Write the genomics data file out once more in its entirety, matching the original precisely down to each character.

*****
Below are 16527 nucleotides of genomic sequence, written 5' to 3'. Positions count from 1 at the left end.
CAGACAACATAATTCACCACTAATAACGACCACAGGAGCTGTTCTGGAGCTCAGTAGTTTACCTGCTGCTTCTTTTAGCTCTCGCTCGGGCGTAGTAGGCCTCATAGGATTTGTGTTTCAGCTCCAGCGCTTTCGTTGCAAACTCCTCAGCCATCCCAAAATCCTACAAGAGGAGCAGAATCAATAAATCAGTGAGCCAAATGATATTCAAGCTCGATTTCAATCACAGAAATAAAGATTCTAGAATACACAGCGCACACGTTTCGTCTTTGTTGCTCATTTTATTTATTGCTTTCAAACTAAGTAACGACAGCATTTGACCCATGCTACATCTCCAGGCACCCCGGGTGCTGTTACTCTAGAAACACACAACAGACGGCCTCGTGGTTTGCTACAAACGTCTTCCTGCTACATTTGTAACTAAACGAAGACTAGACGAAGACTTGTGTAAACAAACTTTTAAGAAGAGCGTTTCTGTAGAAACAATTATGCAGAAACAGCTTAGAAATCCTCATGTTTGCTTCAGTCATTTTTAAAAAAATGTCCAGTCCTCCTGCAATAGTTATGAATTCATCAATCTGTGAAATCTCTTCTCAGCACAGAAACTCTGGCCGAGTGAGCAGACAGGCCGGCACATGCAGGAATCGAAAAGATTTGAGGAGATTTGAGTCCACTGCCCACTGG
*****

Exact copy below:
Below are 16527 nucleotides of genomic sequence, written 5' to 3'. Positions count from 1 at the left end.
CAGACAACATAATTCACCACTAATAACGACCACAGGAGCTGTTCTGGAGCTCAGTAGTTTACCTGCTGCTTCTTTTAGCTCTCGCTCGGGCGTAGTAGGCCTCATAGGATTTGTGTTTCAGCTCCAGCGCTTTCGTTGCAAACTCCTCAGCCATCCCAAAATCCTACAAGAGGAGCAGAATCAATAAATCAGTGAGCCAAATGATATTCAAGCTCGATTTCAATCACAGAAATAAAGATTCTAGAATACACAGCGCACACGTTTCGTCTTTGTTGCTCATTTTATTTATTGCTTTCAAACTAAGTAACGACAGCATTTGACCCATGCTACATCTCCAGGCACCCCGGGTGCTGTTACTCTAGAAACACACAACAGACGGCCTCGTGGTTTGCTACAAACGTCTTCCTGCTACATTTGTAACTAAACGAAGACTAGACGAAGACTTGTGTAAACAAACTTTTAAGAAGAGCGTTTCTGTAGAAACAATTATGCAGAAACAGCTTAGAAATCCTCATGTTTGCTTCAGTCATTTTTAAAAAAATGTCCAGTCCTCCTGCAATAGTTATGAATTCATCAATCTGTGAAATCTCTTCTCAGCACAGAAACTCTGGCCGAGTGAGCAGACAGGCCGGCACATGCAGGAATCGAAAAGATTTGAGGAGATTTGAGTCCACTGCCCACTGG